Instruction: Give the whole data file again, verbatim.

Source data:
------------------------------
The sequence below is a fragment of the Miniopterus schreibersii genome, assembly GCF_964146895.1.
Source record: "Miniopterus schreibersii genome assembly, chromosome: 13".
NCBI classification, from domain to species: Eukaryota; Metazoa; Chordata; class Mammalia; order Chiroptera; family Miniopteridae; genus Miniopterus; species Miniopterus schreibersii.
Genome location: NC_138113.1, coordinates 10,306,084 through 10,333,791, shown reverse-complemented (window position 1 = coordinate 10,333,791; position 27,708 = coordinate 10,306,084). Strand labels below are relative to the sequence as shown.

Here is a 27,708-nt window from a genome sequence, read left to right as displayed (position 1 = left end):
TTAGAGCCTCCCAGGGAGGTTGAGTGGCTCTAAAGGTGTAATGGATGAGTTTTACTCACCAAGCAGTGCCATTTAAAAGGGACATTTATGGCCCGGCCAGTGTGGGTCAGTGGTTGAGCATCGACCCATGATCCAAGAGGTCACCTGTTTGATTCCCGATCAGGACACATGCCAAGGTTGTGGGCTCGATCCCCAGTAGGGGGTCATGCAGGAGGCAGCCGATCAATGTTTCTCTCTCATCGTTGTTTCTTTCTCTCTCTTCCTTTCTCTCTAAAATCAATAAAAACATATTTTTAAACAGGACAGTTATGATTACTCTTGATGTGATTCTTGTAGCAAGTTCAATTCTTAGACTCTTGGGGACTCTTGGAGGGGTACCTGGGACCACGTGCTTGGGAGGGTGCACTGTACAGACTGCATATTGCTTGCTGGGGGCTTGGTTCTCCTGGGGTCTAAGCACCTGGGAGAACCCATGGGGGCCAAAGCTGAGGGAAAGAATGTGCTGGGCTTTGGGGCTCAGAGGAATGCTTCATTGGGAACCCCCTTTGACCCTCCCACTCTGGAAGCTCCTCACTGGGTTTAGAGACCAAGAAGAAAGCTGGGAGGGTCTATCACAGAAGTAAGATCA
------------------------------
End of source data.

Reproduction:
The sequence below is a fragment of the Miniopterus schreibersii genome, assembly GCF_964146895.1.
Source record: "Miniopterus schreibersii genome assembly, chromosome: 13".
NCBI classification, from domain to species: Eukaryota; Metazoa; Chordata; class Mammalia; order Chiroptera; family Miniopteridae; genus Miniopterus; species Miniopterus schreibersii.
Genome location: NC_138113.1, coordinates 10,306,084 through 10,333,791, shown reverse-complemented (window position 1 = coordinate 10,333,791; position 27,708 = coordinate 10,306,084). Strand labels below are relative to the sequence as shown.

Here is a 27,708-nt window from a genome sequence, read left to right as displayed (position 1 = left end):
TTAGAGCCTCCCAGGGAGGTTGAGTGGCTCTAAAGGTGTAATGGATGAGTTTTACTCACCAAGCAGTGCCATTTAAAAGGGACATTTATGGCCCGGCCAGTGTGGGTCAGTGGTTGAGCATCGACCCATGATCCAAGAGGTCACCTGTTTGATTCCCGATCAGGACACATGCCAAGGTTGTGGGCTCGATCCCCAGTAGGGGGTCATGCAGGAGGCAGCCGATCAATGTTTCTCTCTCATCGTTGTTTCTTTCTCTCTCTTCCTTTCTCTCTAAAATCAATAAAAACATATTTTTAAACAGGACAGTTATGATTACTCTTGATGTGATTCTTGTAGCAAGTTCAATTCTTAGACTCTTGGGGACTCTTGGAGGGGTACCTGGGACCACGTGCTTGGGAGGGTGCACTGTACAGACTGCATATTGCTTGCTGGGGGCTTGGTTCTCCTGGGGTCTAAGCACCTGGGAGAACCCATGGGGGCCAAAGCTGAGGGAAAGAATGTGCTGGGCTTTGGGGCTCAGAGGAATGCTTCATTGGGAACCCCCTTTGACCCTCCCACTCTGGAAGCTCCTCACTGGGTTTAGAGACCAAGAAGAAAGCTGGGAGGGTCTATCACAGAAGTAAGATCA